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Skipton railway station serves the town of Skiptonmarker in North Yorkshire, Englandmarker on the Airedale Line. It is operated by Northern Rail and is situated north-west of Leedsmarker.

The station has four platforms and links Skiptonmarker to Leedsmarker, Bradfordmarker, Carlislemarker and Morecambemarker. It is staffed on a part-time basis and a ticket office is available at most times. Skipton comes under the Dales Railcard. There are four seated waiting rooms available and luggage trolleys, along with a small café, toilets, a post box and a pay-phone. There is a taxi rank situated immediately outside the station, bus links nearby and the car park has spaces for 100 vehicles. The station is located on Broughton Road.

History

As the "Gateway to the Yorkshire Dalesmarker", Skipton historically has had high volumes of leisure traffic.

The original station was opened on 7 September 1847 by the Leeds and Bradford Extension Railway, as a temporary terminus of its line from Bradfordmarker. The line was extended to a year later on 2 October 1848.

Initially, passengers would leave the train at Skipton for onward travel to the villages of Wharfedale by horse-drawn coach. There are still over 20 hotels clustered around the station, including the historic Herriots Hotel (formerly the Midland Hotel).

The next year, the "little" North Western Railway opened a line from Skipton to Ingleton on 30 July 1849 (which was eventually extended to Lancastermarker and in 1850).

On 30 April 1876, Skipton station was relocated a quarter of a mile northwest of its original location. By now, both the Leeds and Bradford and North Western railways had been absorbed by the Midland Railway. The new station coincided with the opening of the Midland's Settle-Carlisle Line, which made Skipton a station on the to Glasgowmarker main line. The new station had four platforms and cost over £15,000, compared with the original stations's cost of £2,300. Platform 1 was a bay platform at the Bradford end, adjacent to the station building along with through platform 2, while platforms 3 and 4 formed an island platform.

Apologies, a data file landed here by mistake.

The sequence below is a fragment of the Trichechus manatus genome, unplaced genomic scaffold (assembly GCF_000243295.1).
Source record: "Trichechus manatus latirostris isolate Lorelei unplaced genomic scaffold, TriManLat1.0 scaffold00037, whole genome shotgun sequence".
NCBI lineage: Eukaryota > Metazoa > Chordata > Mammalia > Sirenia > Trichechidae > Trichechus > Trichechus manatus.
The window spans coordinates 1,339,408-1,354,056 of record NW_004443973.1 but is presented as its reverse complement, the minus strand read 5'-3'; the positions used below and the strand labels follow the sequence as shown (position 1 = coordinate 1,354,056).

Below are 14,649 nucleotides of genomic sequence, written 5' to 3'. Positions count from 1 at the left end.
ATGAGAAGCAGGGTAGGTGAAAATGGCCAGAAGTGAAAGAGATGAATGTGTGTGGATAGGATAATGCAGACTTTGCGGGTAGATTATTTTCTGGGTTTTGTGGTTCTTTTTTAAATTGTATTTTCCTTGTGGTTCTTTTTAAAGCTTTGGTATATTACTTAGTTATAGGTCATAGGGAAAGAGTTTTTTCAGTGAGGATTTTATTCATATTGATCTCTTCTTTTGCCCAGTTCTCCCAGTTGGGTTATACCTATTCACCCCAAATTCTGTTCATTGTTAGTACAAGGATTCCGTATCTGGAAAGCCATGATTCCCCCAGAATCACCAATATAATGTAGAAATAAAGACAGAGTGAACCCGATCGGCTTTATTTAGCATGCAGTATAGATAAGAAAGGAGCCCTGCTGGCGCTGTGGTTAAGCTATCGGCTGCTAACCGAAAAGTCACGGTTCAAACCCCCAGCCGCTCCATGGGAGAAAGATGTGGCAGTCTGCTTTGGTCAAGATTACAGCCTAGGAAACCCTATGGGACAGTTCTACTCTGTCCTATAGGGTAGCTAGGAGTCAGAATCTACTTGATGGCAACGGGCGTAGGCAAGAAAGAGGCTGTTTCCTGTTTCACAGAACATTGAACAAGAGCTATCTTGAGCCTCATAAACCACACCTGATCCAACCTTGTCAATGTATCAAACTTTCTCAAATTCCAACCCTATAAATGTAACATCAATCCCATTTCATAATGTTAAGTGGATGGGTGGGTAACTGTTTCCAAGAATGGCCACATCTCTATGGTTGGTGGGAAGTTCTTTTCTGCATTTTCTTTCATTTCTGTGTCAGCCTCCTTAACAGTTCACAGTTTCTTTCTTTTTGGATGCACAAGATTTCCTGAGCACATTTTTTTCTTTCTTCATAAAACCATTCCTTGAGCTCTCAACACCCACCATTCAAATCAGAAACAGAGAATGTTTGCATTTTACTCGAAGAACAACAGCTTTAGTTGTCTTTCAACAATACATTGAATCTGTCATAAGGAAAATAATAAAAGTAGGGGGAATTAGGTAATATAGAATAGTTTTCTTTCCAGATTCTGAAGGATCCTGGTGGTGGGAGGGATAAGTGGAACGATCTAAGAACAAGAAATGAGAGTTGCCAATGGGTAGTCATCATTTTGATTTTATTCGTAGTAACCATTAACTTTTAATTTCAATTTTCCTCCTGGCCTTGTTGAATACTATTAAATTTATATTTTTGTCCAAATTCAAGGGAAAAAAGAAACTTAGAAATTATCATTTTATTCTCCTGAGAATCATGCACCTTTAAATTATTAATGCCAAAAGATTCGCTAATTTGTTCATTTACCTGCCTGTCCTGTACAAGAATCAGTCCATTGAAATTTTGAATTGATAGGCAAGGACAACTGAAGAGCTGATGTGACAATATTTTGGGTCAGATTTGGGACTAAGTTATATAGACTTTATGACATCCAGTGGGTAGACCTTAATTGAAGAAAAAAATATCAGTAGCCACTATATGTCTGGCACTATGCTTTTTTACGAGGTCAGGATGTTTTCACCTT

On 1 October 1888 platforms 5 and 6 were added to serve the Skipton to Ilkley Line, which opened that day. These platforms were at a slightly higher level on a rising gradient, as the new line ran southwest of the existing line and then crossed over it by bridge eastwards. These platforms were also later used by the Yorkshire Dales Railway, a short branch to from 1902 to 1930. Passenger services to Ilkley ceased on 22 March 1965, after which platforms 5 and 6 were closed to passengers and their access subway was bricked off. However, the line through platform 5 is still in use as a single-track freight line to Swinden Quarrymarker via the former Yorkshire Dales line. The track through platform 6 has been lifted.

The line to closed on 2 February 1970 and its tracks have since been lifted. An organisation called SELRAP is campaigning for the re-instatement of the link and runs occasional charter trains between the two stations, using a long diversionary route to point out the eleven mile "missing link."

In the 1970s, the track was removed from platform 1, and platform 4 was used as a siding. However, all four platforms were back in use when the track layout and signalling were updated in 1994 for electrification.

In 1998, the station underwent complete renovation, in preparation for the introduction of direct InterCity services to Londonmarker. In 2004 the station underwent another minor renovation in preparation for a visit by Prince Charles. Following a change of cleaning contract in early 2007, users of the station began to complain about an alleged deterioration in cleanliness at the station, particularly in the waiting rooms.

The station is used for the overnight stabling of trains. On 9 August 2003, an Arriva Trains Northern employee was seriously assaulted by a group of vandals after challenging two males daubing graffiti on a stabled train.

Skipton railway station is currently the terminus of the 280/X80 cross-Pennine bus routes to Preston. It has been proposed as the focus of a park-and-ride scheme serving commuters to Lancastermarker and Leedsmarker.

Services

On Monday to Saturday in the daytime, there is a half-hourly service from Skipton to Leedsmarker and Bradford Forster Squaremarker respectively. In the evening there is a half-hourly service to Leeds and hourly to Bradford. On Sundays, the service is hourly to Leeds and two-hourly to Bradford.